Val's Book Reviews

Grounded by Granite: a memoir

by Patti Shales Lefkos

SilverStar Mountain: Loon Island Press, 2023
$27.62  /  9781999229825

Before I read Patti Shales Lefkos’ book Grounded by Granite, I decided to research the area known as the Canadian Shield in Ontario. That is where the author’s memoir takes place, and I admit I knew very little about that area of Canada.

I discovered that “The Canadian Shield, also called the Laurentian Plateau, is a geologic shield, a large area of exposed Precambrian igneous and high-grade metamorphic rocks.”

Patti Shales Lefkos is proud of the stories that grounded her and her extended family in this area where they spent numerous summers at Draper Lake on her own family’s island, Loon Island. She shares with her readers the cottage life there they enjoyed from the late 1940s to present day with stories that show the importance of family connecting in “a magical place that shaped me (her) as a woman physically strong and mentally determined enough to continue to trek with her mountaineering husband or travel the world solo,” later in life. She was indeed grounded by the granite of the Canadian Shield.

The book begins with maps of the area and a sideways family tree showing how her Shales ancestors first settled there in 1828.

At the end of her prologue, the author states:

My siblings and I are the only ones left of our generation. Now Doug (her brother) and I alone hold the memory of several childhood winters of fear and heartache, the terrifying realization of how close we came to losing this crucial hunk of adhesive that cements our widely dispersed clan, Loon Island.


Patti Shales Lefkos

The author begins her story in August 1948 with memories she recalls on her first camping adventure with her parents, and her two older siblings, Doug, and Donna, on Loon Island. As her story progresses with subsequent summers, it is interspersed with her comparable thoughts told in the future between 2011 and 2023. This style of writing can be confusing (rather like the sideways family tree at the beginning!) but once you understand where the author is going, it becomes an interesting way to write a memoir.

Post-war summers for Patti and her siblings were a joy. It was a simple life full of swimming lessons, fishing, canoeing, and hunting for snapping turtles. Even as the youngest sibling, she soon became proficient and skilled at the art of living life simply and with none of the comforts of modern-day living. It was an idyllic life— until a letter arrived at their home from the Department of Lands and Forests claiming that they might not in fact own the land.

Their paradise summer camping life was threatened, but the way they dealt with this is indeed a testament to a family’s strength and determination to preserve a way of life that was a strong connection to nature and to family.

I particularly enjoyed the author’s descriptions of life in the 1940s and 1950s when none of today’s safety measures for children or respect for the wilderness were observed. She describes how families often threw their cans and pop bottles in the lake assuming they sank to the bottom, and how her mother sprayed their tent and all three children with DDT every night to deter the hundreds of mosquitoes. Today she wonders how they ever survived! The comparison of her life today where she is passionate about helping children around the world survive, and preserving the ecosystem is extreme.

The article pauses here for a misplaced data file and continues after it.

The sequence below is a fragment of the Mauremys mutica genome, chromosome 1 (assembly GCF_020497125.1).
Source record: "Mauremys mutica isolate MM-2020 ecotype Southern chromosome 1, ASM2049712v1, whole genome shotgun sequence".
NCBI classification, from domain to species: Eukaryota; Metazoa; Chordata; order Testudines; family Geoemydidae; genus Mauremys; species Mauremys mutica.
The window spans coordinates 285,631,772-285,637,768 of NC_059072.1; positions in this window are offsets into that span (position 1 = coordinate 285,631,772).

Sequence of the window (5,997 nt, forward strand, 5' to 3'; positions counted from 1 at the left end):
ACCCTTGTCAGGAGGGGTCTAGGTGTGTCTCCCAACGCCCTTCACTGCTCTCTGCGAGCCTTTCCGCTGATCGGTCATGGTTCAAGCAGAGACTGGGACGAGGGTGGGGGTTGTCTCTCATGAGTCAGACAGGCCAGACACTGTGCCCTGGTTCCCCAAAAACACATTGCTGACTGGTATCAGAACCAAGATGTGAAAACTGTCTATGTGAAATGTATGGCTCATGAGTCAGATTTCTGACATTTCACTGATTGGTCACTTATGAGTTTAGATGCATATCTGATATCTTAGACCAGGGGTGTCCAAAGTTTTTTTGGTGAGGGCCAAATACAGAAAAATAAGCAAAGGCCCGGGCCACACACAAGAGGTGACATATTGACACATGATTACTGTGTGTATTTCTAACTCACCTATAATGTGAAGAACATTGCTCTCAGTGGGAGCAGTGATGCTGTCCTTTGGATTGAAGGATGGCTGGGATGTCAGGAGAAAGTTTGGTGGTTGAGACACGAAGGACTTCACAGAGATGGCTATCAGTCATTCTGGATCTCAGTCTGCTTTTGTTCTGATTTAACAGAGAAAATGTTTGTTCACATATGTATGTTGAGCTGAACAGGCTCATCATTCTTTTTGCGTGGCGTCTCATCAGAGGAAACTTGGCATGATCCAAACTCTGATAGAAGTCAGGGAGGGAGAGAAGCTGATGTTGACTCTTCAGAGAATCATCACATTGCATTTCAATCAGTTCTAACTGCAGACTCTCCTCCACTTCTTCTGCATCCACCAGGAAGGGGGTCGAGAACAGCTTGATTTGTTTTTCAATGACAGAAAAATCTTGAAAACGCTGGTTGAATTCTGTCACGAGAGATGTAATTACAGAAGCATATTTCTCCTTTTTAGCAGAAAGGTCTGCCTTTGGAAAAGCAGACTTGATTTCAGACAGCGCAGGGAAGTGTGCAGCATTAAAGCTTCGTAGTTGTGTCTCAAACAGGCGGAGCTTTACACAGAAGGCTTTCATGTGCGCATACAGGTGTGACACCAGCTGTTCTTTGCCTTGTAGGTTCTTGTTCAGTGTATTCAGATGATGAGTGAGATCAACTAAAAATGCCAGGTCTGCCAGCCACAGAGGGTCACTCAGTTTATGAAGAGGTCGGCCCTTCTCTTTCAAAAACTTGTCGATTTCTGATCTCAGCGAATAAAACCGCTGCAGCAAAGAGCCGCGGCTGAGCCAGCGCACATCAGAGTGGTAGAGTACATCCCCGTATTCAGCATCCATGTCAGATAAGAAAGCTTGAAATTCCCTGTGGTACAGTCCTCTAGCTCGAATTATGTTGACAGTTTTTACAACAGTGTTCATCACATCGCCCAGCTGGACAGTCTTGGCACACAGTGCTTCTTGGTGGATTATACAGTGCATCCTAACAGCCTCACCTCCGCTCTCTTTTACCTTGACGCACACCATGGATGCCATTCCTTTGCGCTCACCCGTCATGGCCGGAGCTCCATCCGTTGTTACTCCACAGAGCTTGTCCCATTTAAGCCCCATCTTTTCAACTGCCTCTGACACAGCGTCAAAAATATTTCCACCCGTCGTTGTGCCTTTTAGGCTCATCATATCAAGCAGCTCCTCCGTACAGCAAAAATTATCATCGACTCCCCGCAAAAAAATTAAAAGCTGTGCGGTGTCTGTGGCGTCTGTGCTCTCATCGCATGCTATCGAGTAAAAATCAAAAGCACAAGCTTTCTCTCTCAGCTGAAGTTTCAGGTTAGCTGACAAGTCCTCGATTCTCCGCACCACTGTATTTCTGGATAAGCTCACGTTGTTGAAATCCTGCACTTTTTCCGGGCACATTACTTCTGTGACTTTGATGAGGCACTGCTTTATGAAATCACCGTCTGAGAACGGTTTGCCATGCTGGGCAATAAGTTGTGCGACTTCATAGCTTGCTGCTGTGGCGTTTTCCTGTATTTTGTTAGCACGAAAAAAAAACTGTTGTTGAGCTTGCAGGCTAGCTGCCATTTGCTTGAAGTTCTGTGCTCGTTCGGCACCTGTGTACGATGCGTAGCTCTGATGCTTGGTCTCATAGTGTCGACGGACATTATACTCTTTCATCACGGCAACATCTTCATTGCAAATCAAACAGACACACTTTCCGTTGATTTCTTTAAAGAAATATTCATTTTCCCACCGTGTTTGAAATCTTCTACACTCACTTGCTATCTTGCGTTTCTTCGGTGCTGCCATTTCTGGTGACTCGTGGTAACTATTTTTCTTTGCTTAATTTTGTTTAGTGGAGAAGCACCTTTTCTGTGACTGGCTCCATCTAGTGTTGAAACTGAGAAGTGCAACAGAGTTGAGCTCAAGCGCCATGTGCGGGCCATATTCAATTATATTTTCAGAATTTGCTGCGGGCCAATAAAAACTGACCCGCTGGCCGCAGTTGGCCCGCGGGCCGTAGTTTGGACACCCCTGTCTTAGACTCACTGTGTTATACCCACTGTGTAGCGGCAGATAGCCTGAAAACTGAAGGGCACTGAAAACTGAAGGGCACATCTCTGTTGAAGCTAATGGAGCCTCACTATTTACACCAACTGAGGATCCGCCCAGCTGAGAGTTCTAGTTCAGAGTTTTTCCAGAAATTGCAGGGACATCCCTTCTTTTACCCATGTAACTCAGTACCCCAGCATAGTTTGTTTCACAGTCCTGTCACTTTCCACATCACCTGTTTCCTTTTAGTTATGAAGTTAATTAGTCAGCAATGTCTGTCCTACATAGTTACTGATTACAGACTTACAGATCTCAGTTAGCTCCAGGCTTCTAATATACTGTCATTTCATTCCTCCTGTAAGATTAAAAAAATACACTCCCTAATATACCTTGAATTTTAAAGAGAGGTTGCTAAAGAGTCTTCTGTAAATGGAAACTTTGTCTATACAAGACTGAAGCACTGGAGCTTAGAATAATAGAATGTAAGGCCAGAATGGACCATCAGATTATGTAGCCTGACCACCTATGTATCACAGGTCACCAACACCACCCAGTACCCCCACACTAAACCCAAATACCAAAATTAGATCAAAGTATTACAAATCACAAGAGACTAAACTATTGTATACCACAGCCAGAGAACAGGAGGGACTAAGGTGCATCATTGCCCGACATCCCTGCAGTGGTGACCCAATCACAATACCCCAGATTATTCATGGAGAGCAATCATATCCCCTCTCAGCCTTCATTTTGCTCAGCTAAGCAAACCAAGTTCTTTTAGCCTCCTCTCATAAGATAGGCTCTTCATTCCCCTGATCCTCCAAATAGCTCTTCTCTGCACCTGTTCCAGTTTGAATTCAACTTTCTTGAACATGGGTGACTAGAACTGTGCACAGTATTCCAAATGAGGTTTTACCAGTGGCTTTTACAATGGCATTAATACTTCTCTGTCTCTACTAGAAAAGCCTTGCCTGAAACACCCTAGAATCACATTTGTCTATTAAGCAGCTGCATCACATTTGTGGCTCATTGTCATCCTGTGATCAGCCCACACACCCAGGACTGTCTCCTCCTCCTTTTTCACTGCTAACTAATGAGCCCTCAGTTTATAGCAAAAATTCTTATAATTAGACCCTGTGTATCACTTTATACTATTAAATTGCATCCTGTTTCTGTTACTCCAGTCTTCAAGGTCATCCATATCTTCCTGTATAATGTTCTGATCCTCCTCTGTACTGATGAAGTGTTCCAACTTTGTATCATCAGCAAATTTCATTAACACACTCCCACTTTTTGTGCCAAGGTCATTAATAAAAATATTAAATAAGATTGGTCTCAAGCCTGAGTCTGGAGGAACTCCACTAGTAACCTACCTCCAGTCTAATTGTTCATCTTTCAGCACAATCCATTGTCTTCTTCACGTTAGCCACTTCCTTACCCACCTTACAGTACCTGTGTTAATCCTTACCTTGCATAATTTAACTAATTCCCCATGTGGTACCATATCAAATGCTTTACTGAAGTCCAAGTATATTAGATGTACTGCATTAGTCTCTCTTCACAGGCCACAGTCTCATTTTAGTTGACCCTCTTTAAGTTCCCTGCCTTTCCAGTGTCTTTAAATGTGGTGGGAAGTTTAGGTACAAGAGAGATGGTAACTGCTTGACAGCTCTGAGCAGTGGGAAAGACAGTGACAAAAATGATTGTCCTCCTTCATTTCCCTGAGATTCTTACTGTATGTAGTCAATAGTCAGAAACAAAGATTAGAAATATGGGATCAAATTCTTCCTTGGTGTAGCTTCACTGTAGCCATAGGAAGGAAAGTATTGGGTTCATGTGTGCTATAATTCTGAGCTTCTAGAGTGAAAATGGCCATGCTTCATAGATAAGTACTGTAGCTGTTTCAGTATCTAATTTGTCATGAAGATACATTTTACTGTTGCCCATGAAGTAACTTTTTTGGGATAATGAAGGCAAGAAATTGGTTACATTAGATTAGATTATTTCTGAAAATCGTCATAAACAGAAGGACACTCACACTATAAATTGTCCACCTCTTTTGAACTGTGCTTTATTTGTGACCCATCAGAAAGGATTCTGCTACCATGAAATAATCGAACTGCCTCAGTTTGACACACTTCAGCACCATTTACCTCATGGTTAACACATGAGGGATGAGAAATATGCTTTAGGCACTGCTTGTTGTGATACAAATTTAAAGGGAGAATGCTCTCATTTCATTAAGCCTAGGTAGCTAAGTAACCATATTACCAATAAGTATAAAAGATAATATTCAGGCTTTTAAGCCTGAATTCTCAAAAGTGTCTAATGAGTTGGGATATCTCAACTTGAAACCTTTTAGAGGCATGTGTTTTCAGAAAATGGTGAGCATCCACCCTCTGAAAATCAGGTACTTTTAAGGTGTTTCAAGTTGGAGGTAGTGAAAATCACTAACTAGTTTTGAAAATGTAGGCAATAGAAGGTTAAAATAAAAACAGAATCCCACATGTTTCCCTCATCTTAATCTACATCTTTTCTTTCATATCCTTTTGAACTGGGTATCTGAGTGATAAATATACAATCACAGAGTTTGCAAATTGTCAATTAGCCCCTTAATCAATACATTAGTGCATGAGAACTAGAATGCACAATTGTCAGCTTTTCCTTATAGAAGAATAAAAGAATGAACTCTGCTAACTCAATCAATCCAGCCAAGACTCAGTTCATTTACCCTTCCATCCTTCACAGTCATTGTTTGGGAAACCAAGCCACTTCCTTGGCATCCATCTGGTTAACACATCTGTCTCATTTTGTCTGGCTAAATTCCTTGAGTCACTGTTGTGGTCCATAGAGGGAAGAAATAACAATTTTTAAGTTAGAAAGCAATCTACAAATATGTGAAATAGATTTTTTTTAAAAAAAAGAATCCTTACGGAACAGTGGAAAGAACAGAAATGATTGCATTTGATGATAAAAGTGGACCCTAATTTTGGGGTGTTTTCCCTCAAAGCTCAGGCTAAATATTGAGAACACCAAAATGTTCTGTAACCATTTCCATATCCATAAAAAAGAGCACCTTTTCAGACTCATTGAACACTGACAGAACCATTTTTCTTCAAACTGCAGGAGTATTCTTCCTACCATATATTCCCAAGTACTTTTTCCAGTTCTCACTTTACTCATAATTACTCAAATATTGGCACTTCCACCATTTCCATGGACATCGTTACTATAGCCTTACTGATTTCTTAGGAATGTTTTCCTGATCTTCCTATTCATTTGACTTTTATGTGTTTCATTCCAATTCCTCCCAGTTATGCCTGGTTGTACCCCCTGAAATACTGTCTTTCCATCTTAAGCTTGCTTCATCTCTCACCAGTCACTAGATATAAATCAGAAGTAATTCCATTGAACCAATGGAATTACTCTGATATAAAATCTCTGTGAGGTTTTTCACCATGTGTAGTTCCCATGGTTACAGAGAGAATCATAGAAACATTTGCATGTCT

Back then, it was an innocent time of scary campfires, voices drifting across the surface of a moonlit lake, board games they played together or the comic books they read under the covers at night with minimum light offered by coal oil lamps. It is all described to perfection. Those lazy days of camping made the summers seem to last forever, and the author is extremely grateful that they offered her the chance to really get to know her family and later her extended family of grandparents, aunts, uncles, cousins, nieces, and nephews who owned separate islands in Draper Lake.

In one of the author’s future reflections in 2012, she states:

Some actors (her family), greying and wrinkled, now show their age. Some, lithe and energetic, enter the scene for the first time. So many of our activities and traditions have stood the test of time. New ones have been welcomed. The stage remains, the grass and granite theatre, still housing a platform for the next acts of family events.


Patti Shale Lefkos accepts PostScript Magazine’s Excellence Award for Best Travel Article for “Footloose in the Himalaya.” Lefkos and her husband are currently completing a trek of The Great Himalayan Trail.

This is a beautiful way to describe her adventurous, ready-for-anything family through the generations, as resilient today as they ever were. This is a memoir that will be relished and enjoyed by all who value the camping life and the outdoor experience of a simpler, perhaps more unique time. These folk were truly “off the grid” in every sense of the word, and throughout the book I could not help but feel a longing for that simple life of long ago to return.

Patti Shales Lefkos is a former teacher and strong advocate for inter-city children. She is the best-selling author of Nepal One Day at a Time. One Woman’s Quest to Teach, Trek and Build a School in the Remote Himalaya. She calls herself an adventure traveler who spends her winters at SilverStar Mountain Resort in British Columbia. In summer she still connects with her extended family in her Ontario cottage on her granite island. Profits from the sale of Patti’s books support education in rural Nepal.

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